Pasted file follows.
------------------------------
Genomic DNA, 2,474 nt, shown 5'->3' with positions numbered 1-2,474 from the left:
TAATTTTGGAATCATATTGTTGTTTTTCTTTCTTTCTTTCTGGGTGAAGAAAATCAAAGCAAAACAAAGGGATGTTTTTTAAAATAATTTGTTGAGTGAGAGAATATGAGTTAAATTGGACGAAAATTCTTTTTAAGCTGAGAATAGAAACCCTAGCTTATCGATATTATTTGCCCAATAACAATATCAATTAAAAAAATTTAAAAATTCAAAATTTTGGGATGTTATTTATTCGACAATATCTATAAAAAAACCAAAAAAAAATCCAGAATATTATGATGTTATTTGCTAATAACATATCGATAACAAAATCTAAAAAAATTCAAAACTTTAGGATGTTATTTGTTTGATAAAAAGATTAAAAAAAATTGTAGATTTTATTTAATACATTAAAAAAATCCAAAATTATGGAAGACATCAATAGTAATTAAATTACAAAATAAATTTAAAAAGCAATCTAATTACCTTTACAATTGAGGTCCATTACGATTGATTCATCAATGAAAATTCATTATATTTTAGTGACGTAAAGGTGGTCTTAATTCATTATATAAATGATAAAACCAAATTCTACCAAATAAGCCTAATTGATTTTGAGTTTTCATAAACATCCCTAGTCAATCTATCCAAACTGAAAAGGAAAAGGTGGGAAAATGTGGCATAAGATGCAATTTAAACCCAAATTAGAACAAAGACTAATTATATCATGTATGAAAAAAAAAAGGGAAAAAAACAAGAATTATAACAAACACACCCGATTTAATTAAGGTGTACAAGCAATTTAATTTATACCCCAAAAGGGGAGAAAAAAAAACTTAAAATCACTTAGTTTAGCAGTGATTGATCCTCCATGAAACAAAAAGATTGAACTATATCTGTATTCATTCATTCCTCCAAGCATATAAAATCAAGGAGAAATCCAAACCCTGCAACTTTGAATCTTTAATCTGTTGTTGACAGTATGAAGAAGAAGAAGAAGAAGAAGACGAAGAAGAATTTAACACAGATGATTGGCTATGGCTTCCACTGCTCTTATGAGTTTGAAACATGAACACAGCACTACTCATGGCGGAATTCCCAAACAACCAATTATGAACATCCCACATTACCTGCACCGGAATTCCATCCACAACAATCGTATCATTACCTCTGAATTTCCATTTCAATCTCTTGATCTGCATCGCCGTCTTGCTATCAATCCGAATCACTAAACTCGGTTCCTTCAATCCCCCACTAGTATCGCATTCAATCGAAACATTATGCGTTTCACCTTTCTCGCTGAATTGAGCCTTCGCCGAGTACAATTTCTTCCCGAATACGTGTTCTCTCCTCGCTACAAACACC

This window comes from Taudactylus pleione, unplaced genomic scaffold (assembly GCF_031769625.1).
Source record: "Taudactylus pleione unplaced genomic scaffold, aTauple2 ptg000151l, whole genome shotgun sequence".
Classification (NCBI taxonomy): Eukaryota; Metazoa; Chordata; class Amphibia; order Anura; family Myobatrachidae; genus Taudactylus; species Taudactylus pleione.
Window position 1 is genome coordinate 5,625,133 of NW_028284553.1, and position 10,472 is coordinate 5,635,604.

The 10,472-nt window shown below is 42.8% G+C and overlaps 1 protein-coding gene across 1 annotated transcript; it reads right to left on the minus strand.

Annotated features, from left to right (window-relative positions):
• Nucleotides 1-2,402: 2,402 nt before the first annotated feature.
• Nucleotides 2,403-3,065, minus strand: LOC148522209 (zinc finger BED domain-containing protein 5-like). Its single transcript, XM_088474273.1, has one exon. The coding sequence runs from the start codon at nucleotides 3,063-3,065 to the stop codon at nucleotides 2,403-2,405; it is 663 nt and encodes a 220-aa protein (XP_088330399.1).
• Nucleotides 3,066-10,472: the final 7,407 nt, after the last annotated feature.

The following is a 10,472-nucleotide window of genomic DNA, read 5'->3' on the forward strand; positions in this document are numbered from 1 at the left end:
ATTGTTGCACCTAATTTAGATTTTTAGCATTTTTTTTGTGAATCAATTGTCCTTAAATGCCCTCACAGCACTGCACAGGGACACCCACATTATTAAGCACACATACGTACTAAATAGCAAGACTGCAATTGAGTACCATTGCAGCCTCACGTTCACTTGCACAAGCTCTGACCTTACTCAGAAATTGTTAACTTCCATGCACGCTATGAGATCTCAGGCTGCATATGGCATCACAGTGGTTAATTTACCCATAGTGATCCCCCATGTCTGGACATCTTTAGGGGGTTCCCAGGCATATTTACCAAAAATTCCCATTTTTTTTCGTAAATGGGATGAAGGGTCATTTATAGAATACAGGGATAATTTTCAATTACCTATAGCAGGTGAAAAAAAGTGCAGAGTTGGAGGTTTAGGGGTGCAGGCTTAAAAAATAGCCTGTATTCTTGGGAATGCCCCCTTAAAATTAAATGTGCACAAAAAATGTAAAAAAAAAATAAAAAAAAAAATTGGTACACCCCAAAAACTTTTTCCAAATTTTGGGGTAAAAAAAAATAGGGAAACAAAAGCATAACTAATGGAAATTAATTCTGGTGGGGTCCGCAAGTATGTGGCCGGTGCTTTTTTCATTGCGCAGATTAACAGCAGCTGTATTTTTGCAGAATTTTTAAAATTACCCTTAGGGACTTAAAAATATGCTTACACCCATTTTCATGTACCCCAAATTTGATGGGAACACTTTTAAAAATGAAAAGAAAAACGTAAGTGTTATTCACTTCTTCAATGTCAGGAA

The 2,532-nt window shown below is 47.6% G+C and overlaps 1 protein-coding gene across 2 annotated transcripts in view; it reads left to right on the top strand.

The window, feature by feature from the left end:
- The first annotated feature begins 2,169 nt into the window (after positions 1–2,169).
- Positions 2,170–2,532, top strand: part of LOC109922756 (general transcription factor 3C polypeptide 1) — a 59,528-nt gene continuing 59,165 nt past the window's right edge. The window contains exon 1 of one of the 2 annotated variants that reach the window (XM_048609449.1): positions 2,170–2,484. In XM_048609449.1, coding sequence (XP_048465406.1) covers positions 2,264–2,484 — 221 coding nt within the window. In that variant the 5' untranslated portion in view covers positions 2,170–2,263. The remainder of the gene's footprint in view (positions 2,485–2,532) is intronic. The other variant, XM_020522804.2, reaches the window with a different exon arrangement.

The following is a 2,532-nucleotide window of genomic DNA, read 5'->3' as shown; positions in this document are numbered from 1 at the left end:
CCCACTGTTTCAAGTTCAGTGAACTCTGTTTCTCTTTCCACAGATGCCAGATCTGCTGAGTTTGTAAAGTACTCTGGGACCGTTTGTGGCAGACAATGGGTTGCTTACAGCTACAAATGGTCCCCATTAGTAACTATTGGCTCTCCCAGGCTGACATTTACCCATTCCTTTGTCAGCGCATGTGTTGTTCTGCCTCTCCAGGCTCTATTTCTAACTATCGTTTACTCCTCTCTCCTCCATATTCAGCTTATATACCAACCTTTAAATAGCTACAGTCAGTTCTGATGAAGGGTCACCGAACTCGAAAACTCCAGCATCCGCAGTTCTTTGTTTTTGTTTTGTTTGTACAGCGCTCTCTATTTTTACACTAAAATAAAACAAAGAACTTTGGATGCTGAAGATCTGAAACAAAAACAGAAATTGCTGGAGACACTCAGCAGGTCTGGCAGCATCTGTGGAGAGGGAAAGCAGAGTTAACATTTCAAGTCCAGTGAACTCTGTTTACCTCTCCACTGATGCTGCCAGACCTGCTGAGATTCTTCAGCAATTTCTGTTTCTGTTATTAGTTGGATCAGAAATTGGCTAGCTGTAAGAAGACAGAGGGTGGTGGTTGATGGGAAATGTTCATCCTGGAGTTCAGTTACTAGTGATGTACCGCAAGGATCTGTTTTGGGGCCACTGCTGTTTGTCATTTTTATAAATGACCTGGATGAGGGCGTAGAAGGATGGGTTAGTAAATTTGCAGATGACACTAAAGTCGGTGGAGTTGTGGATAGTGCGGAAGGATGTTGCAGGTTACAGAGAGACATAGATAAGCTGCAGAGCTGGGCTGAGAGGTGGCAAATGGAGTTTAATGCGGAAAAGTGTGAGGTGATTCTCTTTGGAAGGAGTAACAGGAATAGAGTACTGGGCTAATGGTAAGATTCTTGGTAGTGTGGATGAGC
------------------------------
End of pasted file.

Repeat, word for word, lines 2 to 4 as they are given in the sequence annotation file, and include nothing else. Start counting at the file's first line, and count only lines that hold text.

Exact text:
TAATTTTGGAATCATATTGTTGTTTTTCTTTCTTTCTTTCTGGGTGAAGAAAATCAAAGCAAAACAAAGGGATGTTTTTTAAAATAATTTGTTGAGTGAGAGAATATGAGTTAAATTGGACGAAAATTCTTTTTAAGCTGAGAATAGAAACCCTAGCTTATCGATATTATTTGCCCAATAACAATATCAATTAAAAAAATTTAAAAATTCAAAATTTTGGGATGTTATTTATTCGACAATATCTATAAAAAAACCAAAAAAAAATCCAGAATATTATGATGTTATTTGCTAATAACATATCGATAACAAAATCTAAAAAAATTCAAAACTTTAGGATGTTATTTGTTTGATAAAAAGATTAAAAAAAATTGTAGATTTTATTTAATACATTAAAAAAATCCAAAATTATGGAAGACATCAATAGTAATTAAATTACAAAATAAATTTAAAAAGCAATCTAATTACCTTTACAATTGAGGTCCATTACGATTGATTCATCAATGAAAATTCATTATATTTTAGTGACGTAAAGGTGGTCTTAATTCATTATATAAATGATAAAACCAAATTCTACCAAATAAGCCTAATTGATTTTGAGTTTTCATAAACATCCCTAGTCAATCTATCCAAACTGAAAAGGAAAAGGTGGGAAAATGTGGCATAAGATGCAATTTAAACCCAAATTAGAACAAAGACTAATTATATCATGTATGAAAAAAAAAAGGGAAAAAAACAAGAATTATAACAAACACACCCGATTTAATTAAGGTGTACAAGCAATTTAATTTATACCCCAAAAGGGGAGAAAAAAAAACTTAAAATCACTTAGTTTAGCAGTGATTGATCCTCCATGAAACAAAAAGATTGAACTATATCTGTATTCATTCATTCCTCCAAGCATATAAAATCAAGGAGAAATCCAAACCCTGCAACTTTGAATCTTTAATCTGTTGTTGACAGTATGAAGAAGAAGAAGAAGAAGAAGACGAAGAAGAATTTAACACAGATGATTGGCTATGGCTTCCACTGCTCTTATGAGTTTGAAACATGAACACAGCACTACTCATGGCGGAATTCCCAAACAACCAATTATGAACATCCCACATTACCTGCACCGGAATTCCATCCACAACAATCGTATCATTACCTCTGAATTTCCATTTCAATCTCTTGATCTGCATCGCCGTCTTGCTATCAATCCGAATCACTAAACTCGGTTCCTTCAATCCCCCACTAGTATCGCATTCAATCGAAACATTATGCGTTTCACCTTTCTCGCTGAATTGAGCCTTCGCCGAGTACAATTTCTTCCCGAATACGTGTTCTCTCCTCGCTACAAACACC

This window comes from Taudactylus pleione, unplaced genomic scaffold (assembly GCF_031769625.1).
Source record: "Taudactylus pleione unplaced genomic scaffold, aTauple2 ptg000151l, whole genome shotgun sequence".